Is Anyone Buying Green Mountain?
Opinions seem to be divided on Green Mountain Coffee Roasters (NASDAQ: GMCR) on Friday, with some analysts thinking of it as all but a lost cause, and others hailing it an attractive proposition. That puts the company in an interesting position, but let's looks at the facts.
(Hat Tip @CNBCMelloy)
Green Mountain saw its stock shed roughly half of its value on Thursday. No matter how you want to swing it, that's a hugely significant loss that can be largely put down to the fact that the company cut its outlook, badly missed estimates and, as a result, lost the confidence of Wall Street. At the time of writing, it's tough to envisage how it will get that confidence back in the short term. GMCR fell 40% to $29.65 on Thursday.
Hedge fund manager David Einhorn, among others, has been saying for months that GMCR has been inflating sales, and that the company's high growth days are over. With short sellers questioning Green Mountain's practices, the evidence is pretty damning for the company. Some analysts are even saying that the new results mark the beginning of the end.
GMCR spokeswoman Suzanne DuLong said in a statement that, "As noted in our Annual Report on Form 10-K for our fiscal year ended September 24, 2011, our independent registered public accountants gave us a clean opinion. For the last two quarters, they have done their review and we continue to comply with generally accepted accounting principles."
That's great, but the soothing words have nothing to appease Wall Street, who continue to short the company.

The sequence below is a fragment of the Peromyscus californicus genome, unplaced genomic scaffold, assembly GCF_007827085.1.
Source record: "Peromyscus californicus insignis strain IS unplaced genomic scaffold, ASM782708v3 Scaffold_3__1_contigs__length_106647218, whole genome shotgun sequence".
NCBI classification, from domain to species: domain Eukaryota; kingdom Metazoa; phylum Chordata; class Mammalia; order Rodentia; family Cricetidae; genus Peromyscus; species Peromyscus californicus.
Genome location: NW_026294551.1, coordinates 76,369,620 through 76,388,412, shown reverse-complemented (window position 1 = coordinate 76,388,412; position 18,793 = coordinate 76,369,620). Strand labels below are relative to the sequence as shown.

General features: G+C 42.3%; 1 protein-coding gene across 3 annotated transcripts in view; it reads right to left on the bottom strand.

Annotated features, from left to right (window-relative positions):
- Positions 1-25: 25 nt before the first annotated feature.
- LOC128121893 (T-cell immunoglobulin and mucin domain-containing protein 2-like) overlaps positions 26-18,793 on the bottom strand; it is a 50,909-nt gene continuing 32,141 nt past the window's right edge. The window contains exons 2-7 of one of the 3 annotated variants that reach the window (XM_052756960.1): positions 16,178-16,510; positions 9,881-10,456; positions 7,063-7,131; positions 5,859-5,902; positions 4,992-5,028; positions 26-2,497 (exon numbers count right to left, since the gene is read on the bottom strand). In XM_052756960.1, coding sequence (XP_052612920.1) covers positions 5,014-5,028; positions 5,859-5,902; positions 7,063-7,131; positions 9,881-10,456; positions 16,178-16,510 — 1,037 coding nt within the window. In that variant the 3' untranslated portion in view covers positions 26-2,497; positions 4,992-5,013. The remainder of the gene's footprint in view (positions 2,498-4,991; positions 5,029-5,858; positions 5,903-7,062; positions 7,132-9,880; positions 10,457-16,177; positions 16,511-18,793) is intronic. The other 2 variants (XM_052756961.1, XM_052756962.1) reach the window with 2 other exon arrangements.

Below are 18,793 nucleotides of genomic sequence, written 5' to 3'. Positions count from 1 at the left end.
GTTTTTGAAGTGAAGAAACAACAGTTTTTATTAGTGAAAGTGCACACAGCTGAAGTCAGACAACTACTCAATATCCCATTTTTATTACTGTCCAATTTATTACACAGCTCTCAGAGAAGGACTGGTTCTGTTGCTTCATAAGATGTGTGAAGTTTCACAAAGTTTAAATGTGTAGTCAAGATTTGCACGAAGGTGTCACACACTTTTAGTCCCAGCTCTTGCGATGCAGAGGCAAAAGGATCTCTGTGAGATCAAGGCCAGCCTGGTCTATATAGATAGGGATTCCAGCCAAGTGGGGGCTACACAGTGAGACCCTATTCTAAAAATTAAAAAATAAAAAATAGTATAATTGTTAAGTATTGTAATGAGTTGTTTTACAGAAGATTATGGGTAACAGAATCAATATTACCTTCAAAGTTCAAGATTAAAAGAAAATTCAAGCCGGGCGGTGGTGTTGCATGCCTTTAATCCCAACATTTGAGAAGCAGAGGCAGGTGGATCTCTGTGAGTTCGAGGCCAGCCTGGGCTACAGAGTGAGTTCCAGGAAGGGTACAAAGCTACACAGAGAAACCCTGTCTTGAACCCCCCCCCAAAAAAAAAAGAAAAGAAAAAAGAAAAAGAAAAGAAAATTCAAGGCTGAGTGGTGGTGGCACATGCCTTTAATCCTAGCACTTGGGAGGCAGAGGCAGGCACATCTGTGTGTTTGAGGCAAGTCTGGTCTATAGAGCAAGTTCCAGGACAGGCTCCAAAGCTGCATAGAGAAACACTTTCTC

However, the Wall Street Journal listed GMCR as one of its "most attractive stocks" on Friday, saying that the company reported net sales for 2Q12 increasing 37% to $885.1 million, from sales of $647.7 million in the prior-year quarter.
The report also pointed out that "abnormal trading volume of Green Mountain Coffee was found on May 3, reaching 87.19 million shares, 16 times heavier than usual day trading…are insiders starting to take huge profits by selling shares or exercising stock options? Academic studies have shown that insiders traditionally make higher investment returns than ordinary investors. Want to find out how they do it?"
Einhorn infamously released a detailed report on GMCR back in October, basically tearing the company to shreds. The company's new earnings report and outlook, regardless of how "attractive" it looks to the Wall Street Journal, would seem to validate everything that Einhorn said back then.
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